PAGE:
It also could’ve been the sweet kiss that Casteel had given me after I woke this morning and before he left to shower. Or how his eyes were pools of warm gold when he looked upon me. Before he left the bed, he’d told me that his father’s visit had been borne of worry. That he hadn’t liked how things had ended between them in the Temple of Saion. I was glad to hear that they’d cleared the air between them—at least a little bit before those creatures showed. I also shared with him what I had confirmed with Kieran about being able to communicate with him. Casteel…well, he took in that newest development like he had everything else. He was curious, awed, and completely unbothered by it, and that helped me be somewhat unfazed by the fact that I had done something that only Nyktos could.
Either way, it could’ve been one or all of those things that’d made me feel prepared for everything Casteel and I had to discuss and figure out.
I found the clothing Vonetta had given me in Spessa’s End hanging among several other brightly colored garments that her mother had given Casteel for me to wear. The only visible white I saw in the entire wardrobe were two slips. A smile tugged at my lips, and I didn’t stop it—didn’t even have to think about concealing it like I had when I’d been the Maiden.
This was all him. He’d made sure there was little white to be found in my options.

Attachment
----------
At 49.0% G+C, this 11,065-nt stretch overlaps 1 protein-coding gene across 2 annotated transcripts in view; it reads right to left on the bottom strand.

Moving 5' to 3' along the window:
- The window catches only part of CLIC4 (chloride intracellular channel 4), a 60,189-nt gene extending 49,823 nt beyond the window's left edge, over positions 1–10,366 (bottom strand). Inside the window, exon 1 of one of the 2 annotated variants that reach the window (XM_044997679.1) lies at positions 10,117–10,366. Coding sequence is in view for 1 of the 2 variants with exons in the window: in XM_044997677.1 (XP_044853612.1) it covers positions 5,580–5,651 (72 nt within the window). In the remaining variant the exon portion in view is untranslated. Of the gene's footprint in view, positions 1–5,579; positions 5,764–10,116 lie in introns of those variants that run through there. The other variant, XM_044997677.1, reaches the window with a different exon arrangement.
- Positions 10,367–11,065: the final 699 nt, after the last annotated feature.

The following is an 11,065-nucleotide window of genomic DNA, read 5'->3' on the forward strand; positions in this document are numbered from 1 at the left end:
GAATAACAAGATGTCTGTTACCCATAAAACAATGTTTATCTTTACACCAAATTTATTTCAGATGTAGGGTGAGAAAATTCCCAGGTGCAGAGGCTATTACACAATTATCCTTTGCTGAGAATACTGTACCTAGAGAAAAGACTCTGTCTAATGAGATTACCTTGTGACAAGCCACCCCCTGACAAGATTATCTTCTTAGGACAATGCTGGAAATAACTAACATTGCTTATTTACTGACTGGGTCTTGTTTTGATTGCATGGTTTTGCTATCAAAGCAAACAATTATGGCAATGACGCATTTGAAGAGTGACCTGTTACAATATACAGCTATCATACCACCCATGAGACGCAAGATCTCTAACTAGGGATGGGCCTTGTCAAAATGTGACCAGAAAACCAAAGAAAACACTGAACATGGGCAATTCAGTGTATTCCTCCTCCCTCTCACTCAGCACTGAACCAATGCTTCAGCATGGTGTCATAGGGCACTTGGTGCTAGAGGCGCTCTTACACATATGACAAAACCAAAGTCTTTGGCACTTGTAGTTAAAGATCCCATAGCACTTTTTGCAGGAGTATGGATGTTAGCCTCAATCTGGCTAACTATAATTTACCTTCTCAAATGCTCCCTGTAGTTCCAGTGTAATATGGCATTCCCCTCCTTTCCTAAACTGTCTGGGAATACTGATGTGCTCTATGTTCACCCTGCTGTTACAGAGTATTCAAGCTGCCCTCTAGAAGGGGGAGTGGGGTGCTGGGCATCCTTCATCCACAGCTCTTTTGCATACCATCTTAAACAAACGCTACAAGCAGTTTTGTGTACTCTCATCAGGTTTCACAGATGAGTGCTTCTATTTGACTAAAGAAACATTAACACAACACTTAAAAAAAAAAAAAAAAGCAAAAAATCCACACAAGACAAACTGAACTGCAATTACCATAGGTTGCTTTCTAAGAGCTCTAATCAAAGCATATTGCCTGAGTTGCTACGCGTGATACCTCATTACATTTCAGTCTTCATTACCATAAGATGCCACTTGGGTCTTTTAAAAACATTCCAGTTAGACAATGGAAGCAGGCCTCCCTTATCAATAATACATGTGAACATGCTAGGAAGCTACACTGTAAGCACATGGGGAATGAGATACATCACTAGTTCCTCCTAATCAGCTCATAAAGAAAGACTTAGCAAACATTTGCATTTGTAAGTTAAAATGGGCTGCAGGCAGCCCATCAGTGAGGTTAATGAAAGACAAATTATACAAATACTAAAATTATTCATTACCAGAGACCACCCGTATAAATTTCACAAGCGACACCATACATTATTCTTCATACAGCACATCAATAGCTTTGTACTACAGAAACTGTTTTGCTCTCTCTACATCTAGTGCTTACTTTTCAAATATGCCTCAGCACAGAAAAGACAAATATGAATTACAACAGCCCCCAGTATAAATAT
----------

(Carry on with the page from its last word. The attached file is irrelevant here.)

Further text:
Gods, I loved that man.
I started to reach for a tunic with frilly sleeves, but a stunning, cobalt blue, buttery-soft muslin drew my attention. The gown was simple, reminding me of what the Ladies in Solis called a day dress but was far better suited for the warmer climate of Saion’s Cove. The bodice was layered and cinched, erasing the need for a slip. The near-sheer gown was gathered at the waist and the hips by a sky-blue chain girdle, and the material bunched at the shoulders. It was sleeveless.
My gaze shifted back to the tunics and the other dresses that featured wide, elbow-length sleeves that offered a bit of coverage. I hesitated. Normally, I preferred to wear breeches or the lighter leggings and something that hid the scars on my arms, but the color was beautiful. I’d never worn anything like it. I’d never been allowed.
And I didn’t need to hide my scars.
I grabbed an undergarment and pulled the gown off the hanger. I changed into the dress, relieved that it fit well enough. I found a brush and worked out the tangles in my hair. There wasn’t much I could do with it outside of braiding it, so I left it down and then found a pair of sandals in the wardrobe that tied at the ankles. I hitched up the folds of the skirt, sheathing the dagger to my thigh.
Casteel was waiting for me in the sitting room, standing before one of the open lattice doors with his arms loosely folded across his chest. A warm breeze flowed into the room and was spun about by the dual ceiling fans. He started to turn as I walked under the archway. “There is some fruit. And, of course, your favorite, cheese…” He trailed off, his lips parting until the tips of his fangs became visible.
“What?” I stopped, glancing down at myself while smoothing an imaginary wrinkle from the skirt. “Do I look foolish? The bodice is a bit tight.” I fiddled with the cowl neckline. “Or is it outdated? I figure this must be one of Vonetta’s older gowns since she’s taller than I am, but the length is almost a perfect fit for—”
“I am unworthy of you,” he stated roughly. “You are a dream.”
My fingers fell away from the neckline as I looked over at him.